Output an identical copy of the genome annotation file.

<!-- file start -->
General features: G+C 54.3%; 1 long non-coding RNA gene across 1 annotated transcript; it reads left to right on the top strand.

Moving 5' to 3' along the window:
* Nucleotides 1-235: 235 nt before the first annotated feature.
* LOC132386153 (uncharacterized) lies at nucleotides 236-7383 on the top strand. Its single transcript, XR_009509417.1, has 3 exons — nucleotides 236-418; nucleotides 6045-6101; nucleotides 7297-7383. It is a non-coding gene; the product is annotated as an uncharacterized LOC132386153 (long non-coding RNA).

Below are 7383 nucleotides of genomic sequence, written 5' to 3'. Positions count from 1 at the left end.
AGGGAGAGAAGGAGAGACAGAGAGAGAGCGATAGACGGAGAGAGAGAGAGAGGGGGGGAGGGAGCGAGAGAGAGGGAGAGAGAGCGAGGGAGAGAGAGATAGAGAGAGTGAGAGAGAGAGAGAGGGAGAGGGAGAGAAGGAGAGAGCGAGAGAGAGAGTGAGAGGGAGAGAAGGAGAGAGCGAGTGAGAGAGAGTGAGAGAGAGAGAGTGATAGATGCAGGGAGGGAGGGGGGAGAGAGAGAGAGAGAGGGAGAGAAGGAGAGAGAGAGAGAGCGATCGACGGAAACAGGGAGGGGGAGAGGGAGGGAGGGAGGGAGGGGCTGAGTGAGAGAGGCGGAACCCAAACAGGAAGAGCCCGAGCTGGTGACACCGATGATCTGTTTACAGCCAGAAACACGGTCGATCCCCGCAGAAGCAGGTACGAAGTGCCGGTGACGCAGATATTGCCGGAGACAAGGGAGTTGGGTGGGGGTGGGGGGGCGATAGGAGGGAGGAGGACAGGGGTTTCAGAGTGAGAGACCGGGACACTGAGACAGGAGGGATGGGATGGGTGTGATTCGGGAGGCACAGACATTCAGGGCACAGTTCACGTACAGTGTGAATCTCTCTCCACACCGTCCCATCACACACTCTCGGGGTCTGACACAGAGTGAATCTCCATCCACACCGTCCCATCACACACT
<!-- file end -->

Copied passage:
General features: G+C 54.3%; 1 long non-coding RNA gene across 1 annotated transcript; it reads left to right on the top strand.

Moving 5' to 3' along the window:
* Nucleotides 1-235: 235 nt before the first annotated feature.
* LOC132386153 (uncharacterized) lies at nucleotides 236-7383 on the top strand. Its single transcript, XR_009509417.1, has 3 exons — nucleotides 236-418; nucleotides 6045-6101; nucleotides 7297-7383. It is a non-coding gene; the product is annotated as an uncharacterized LOC132386153 (long non-coding RNA).

Below are 7383 nucleotides of genomic sequence, written 5' to 3'. Positions count from 1 at the left end.
AGGGAGAGAAGGAGAGACAGAGAGAGAGCGATAGACGGAGAGAGAGAGAGAGGGGGGGAGGGAGCGAGAGAGAGGGAGAGAGAGCGAGGGAGAGAGAGATAGAGAGAGTGAGAGAGAGAGAGAGGGAGAGGGAGAGAAGGAGAGAGCGAGAGAGAGAGTGAGAGGGAGAGAAGGAGAGAGCGAGTGAGAGAGAGTGAGAGAGAGAGAGTGATAGATGCAGGGAGGGAGGGGGGAGAGAGAGAGAGAGAGGGAGAGAAGGAGAGAGAGAGAGAGCGATCGACGGAAACAGGGAGGGGGAGAGGGAGGGAGGGAGGGAGGGGCTGAGTGAGAGAGGCGGAACCCAAACAGGAAGAGCCCGAGCTGGTGACACCGATGATCTGTTTACAGCCAGAAACACGGTCGATCCCCGCAGAAGCAGGTACGAAGTGCCGGTGACGCAGATATTGCCGGAGACAAGGGAGTTGGGTGGGGGTGGGGGGGCGATAGGAGGGAGGAGGACAGGGGTTTCAGAGTGAGAGACCGGGACACTGAGACAGGAGGGATGGGATGGGTGTGATTCGGGAGGCACAGACATTCAGGGCACAGTTCACGTACAGTGTGAATCTCTCTCCACACCGTCCCATCACACACTCTCGGGGTCTGACACAGAGTGAATCTCCATCCACACCGTCCCATCACACACT